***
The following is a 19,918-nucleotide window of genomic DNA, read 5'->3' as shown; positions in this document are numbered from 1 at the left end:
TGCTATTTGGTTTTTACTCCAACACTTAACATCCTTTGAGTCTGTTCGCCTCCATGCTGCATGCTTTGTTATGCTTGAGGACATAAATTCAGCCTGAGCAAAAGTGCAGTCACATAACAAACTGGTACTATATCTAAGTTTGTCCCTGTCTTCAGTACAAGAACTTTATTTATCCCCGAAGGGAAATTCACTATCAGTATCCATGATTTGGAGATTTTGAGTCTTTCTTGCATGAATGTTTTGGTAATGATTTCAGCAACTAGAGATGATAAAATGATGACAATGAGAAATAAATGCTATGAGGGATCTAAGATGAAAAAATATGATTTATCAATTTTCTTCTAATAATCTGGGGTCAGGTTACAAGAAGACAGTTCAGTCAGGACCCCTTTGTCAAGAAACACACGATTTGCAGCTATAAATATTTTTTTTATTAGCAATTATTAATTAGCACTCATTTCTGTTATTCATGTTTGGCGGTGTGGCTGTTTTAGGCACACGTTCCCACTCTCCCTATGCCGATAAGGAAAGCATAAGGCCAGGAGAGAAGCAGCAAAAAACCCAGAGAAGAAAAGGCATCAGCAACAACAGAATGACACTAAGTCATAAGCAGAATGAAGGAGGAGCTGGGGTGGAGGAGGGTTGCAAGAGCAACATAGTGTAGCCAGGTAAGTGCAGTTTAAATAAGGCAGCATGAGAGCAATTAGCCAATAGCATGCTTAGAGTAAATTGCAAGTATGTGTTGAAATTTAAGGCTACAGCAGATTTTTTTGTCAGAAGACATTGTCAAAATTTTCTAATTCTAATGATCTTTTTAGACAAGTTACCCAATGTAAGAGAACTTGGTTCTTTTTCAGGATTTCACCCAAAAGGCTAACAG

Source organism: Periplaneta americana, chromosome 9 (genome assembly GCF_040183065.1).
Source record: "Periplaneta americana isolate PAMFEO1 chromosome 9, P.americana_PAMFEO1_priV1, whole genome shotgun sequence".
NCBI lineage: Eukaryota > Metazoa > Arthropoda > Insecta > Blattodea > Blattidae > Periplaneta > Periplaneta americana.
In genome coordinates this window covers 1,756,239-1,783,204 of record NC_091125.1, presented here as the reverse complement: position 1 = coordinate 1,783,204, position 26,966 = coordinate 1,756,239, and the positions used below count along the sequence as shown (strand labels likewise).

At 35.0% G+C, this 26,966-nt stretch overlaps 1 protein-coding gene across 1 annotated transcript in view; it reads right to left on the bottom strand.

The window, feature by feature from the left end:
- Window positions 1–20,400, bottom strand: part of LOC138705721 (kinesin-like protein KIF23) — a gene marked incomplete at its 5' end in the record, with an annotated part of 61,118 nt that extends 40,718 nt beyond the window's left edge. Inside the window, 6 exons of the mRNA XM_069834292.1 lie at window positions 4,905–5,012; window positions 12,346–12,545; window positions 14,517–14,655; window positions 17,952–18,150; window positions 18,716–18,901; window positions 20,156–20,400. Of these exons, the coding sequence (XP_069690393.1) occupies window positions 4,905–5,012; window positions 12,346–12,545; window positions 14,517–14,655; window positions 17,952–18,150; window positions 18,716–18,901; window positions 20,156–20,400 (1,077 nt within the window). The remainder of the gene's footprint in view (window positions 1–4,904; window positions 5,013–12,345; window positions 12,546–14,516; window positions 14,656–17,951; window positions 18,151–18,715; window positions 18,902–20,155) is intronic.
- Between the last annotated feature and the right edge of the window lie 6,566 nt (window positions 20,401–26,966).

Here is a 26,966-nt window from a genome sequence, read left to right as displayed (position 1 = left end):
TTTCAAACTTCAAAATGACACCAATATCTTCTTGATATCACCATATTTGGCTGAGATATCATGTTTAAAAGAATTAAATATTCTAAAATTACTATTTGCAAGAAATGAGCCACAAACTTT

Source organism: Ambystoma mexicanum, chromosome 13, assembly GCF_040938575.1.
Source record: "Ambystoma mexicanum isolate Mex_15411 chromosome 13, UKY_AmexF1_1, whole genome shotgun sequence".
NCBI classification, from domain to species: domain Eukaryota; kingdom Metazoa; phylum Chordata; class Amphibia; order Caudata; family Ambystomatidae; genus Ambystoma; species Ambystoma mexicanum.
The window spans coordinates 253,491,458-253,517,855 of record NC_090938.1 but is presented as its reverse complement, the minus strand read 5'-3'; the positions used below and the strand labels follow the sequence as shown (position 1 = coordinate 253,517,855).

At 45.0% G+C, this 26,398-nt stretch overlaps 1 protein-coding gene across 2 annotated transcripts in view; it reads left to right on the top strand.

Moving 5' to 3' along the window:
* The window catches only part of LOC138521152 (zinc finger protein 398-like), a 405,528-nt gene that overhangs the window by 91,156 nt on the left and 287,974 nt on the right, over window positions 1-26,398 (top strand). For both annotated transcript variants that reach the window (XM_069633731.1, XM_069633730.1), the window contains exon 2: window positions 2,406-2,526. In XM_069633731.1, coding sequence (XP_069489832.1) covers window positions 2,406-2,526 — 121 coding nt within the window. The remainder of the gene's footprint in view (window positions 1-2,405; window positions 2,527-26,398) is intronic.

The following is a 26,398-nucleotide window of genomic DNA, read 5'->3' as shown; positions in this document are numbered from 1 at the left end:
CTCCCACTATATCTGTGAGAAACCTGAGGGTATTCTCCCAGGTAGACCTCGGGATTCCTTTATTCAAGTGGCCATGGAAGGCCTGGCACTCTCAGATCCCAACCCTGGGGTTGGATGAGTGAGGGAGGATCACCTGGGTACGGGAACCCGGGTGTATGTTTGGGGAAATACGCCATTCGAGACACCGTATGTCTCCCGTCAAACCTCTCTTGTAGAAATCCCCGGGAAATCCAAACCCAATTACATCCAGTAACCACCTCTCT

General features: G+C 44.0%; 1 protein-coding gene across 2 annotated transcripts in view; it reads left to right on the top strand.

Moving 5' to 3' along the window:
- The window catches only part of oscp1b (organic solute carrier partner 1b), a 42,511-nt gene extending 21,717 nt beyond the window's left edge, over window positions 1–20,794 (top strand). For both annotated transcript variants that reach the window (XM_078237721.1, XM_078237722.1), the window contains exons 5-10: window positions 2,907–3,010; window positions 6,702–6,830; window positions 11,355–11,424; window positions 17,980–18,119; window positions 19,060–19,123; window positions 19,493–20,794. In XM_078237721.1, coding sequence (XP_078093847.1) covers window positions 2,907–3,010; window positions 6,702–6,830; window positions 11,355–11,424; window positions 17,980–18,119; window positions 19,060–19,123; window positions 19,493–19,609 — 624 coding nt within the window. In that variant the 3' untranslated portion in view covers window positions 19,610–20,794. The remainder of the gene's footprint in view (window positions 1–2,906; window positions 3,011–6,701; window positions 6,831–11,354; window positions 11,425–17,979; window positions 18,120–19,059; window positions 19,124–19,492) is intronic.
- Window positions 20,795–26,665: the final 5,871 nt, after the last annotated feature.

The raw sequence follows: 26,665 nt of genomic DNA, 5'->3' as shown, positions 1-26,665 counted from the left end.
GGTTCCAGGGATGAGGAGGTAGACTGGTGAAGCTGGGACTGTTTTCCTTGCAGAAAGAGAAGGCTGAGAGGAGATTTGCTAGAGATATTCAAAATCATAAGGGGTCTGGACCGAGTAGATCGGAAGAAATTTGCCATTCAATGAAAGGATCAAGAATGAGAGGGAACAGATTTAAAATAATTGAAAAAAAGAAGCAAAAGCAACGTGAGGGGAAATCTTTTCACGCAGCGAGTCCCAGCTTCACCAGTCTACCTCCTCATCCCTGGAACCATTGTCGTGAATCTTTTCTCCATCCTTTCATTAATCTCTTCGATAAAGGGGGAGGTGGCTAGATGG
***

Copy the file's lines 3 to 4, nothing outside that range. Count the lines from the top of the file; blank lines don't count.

Source organism: Periplaneta americana, chromosome 9 (genome assembly GCF_040183065.1).
Source record: "Periplaneta americana isolate PAMFEO1 chromosome 9, P.americana_PAMFEO1_priV1, whole genome shotgun sequence".